Inflation and gas prices are the top concerns in swing House districts: Poll

by David M. Drucker, Senior Political Correspondent

Voters in swing House districts are fixated on rising inflation and rising gas prices, according to fresh Republican polling, highlighting the difficult political challenges confronting Democrats ahead of midterm elections.

In polling commissioned for former Vice President Mike Pence’s political nonprofit group, 25% of registered voters in four battleground House districts cited “inflation and rising gas prices” as the issues they are most concerned about. Another 12% said their top priority was the “economy and jobs.” With President Joe Biden struggling to connect with voters on these issues, the Democrats’ five-seat House majority is increasingly in jeopardy — as is their slim Senate majority.

Pence’s group, Advancing American Freedom, is in the middle of a $10 million campaign to boost Republican prospects in the midterm elections as the former vice president mulls a 2024 presidential bid. As a part of that investment, Advancing American Freedom hired veteran Republican pollster Dave Sackett to survey voters in four swing House districts to gain a broader understanding of the issues driving the electorate. As suggested in national polling, the economy, specifically inflation, is king.

Sackett, from the Tarrance Group, examined voter attitudes in Iowa’s Des Moines-anchored 3rd Congressional District; eastern Kansas’s 3rd Congressional District, dominated by the Kansas City suburbs; Minnesota’s St. Paul-anchored 2nd Congressional District; and northeastern Pennsylvania’s Scranton-anchored 8th Congressional District. The sample size was 400, with 100 coming from each district, and the margin of error was plus or minus 4.9 percentage points.

There was one bright spot for Democrats in the data. After inflation and rising gas prices, the issue most concerning to voters (20%) was the Supreme Court and a pending decision that could overturn Roe v. Wade, eliminating federal protection for abortion rights. Coming in third on voters’ priority list, at 14%, was climate change and the environment. But overall, the polling pointed to more advantages for the Republicans.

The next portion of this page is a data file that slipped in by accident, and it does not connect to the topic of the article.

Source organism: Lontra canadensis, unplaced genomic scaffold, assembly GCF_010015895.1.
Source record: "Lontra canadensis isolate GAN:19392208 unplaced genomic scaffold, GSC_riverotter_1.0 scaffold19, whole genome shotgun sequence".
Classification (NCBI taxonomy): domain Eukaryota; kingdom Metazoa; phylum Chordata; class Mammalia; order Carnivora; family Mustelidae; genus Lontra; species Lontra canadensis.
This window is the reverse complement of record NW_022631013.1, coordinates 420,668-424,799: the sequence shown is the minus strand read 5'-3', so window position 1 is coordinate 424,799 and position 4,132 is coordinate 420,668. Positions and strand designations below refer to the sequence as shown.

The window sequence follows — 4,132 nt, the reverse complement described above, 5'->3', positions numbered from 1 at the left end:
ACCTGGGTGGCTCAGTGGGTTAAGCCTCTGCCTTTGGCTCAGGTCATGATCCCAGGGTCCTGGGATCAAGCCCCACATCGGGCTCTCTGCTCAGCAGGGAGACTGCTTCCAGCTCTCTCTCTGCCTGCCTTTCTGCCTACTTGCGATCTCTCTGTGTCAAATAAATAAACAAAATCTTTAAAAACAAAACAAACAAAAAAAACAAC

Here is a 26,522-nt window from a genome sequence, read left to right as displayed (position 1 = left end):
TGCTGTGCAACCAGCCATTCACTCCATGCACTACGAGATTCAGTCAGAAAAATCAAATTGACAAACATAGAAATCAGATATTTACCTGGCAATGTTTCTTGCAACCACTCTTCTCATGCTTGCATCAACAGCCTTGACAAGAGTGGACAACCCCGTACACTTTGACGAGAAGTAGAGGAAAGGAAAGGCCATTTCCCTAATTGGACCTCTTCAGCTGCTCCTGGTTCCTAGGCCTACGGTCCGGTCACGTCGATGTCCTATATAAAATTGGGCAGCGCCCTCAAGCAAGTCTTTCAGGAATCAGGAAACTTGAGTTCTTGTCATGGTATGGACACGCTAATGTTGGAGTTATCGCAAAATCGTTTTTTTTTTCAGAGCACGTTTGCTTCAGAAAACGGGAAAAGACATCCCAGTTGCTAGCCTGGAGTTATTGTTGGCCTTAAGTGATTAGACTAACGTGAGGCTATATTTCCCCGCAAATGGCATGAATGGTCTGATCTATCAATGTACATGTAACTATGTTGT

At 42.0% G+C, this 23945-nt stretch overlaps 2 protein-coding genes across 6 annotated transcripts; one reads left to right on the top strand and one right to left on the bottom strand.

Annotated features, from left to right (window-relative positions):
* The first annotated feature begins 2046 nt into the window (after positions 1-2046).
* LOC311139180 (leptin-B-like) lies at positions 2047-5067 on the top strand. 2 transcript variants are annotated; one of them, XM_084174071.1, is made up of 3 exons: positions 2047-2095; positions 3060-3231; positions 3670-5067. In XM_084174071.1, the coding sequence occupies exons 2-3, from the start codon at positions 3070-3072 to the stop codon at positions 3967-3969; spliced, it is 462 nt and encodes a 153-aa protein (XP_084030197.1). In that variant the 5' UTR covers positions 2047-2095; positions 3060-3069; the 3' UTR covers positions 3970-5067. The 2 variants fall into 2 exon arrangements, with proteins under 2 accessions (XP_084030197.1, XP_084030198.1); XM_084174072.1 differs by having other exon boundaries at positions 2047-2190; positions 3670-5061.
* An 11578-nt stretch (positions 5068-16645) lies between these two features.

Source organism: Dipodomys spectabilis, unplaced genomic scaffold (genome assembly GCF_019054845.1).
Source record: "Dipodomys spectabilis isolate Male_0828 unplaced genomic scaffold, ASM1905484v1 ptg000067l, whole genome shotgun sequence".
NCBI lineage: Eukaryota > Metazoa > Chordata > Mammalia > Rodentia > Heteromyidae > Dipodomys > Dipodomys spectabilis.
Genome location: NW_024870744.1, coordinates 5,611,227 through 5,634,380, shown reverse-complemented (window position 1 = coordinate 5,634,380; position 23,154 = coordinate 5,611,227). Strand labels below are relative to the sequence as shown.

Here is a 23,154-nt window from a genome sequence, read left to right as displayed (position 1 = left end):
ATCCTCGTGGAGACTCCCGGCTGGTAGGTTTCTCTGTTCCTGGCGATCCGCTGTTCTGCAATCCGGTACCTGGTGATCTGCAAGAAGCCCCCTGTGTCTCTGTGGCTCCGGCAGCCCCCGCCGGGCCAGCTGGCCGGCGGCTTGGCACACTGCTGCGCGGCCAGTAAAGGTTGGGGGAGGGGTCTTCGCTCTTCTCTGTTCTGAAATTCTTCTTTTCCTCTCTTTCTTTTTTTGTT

Among the survey’s key findings:

  • Twenty-five percent of voters hold Biden “most” responsible for inflation and rising gas prices; another 12% blame Democrats in Congress. Twenty-one percent blame oil companies; 14% blame Russia’s invasion of Ukraine.
  • Among independents, 32% hold Biden or Democrats in Congress “most” responsible for inflation and rising gas prices.
  • Among voters aged 45 and older, 30% blame Biden “most” for inflation and rising gas prices.
  • Sixty percent of voters believe the Biden administration is not doing enough to increase domestic energy production.
  • Fifty-nine percent of voters favor expediting construction of the Keystone XL pipeline, a project Biden has delayed indefinitely because of climate change concerns.
  • Fifty-six percent of voters support the federal government granting energy companies new leases to drill for oil and gas on federal lands. The administration has moved slowly on granting new leases, also because of climate change concerns.

Accelerated activity by Advancing American Freedom is another sign that Pence is gearing up for a 2024 presidential run, although no decisions have been made.

The former vice president, who is traveling prodigiously to support GOP candidates on the 2022 ballot, has made several trips to key early primary states such as Iowa, New Hampshire, and South Carolina. Pence was recently in Georgia to support Republican Gov. Brian Kemp, who held off a primary challenge from former Sen. David Perdue, who was endorsed by former President Donald Trump.

Pence is making it known that his decision on whether to seek the White House in 2024 is not predicated on Trump’s plans. In a March interview with the Washington Examiner, the former president said he was disinclined to pick Pence as his running mate should he run for president a third time and win the GOP nomination. Pence’s inner circle has made it clear that the feeling is mutual.

In comments Pence posted on Twitter just after Kemp’s victory over Perdue, the former vice president took a veiled shot at Trump and his focus on the last election. Trump continues to insist that the 2020 election was stolen and has made that issue both the centerpiece of his messaging and a priority when considering candidate endorsements.

“Republicans can only win by offering real, lasting solutions to the problems Democrats have created for the American people,” Pence tweeted. “If Republicans come together and focus on the future, we won’t just win the next election, we will win a future of freedom for all the American people.”

This article was published on WashingtonExaminer.com.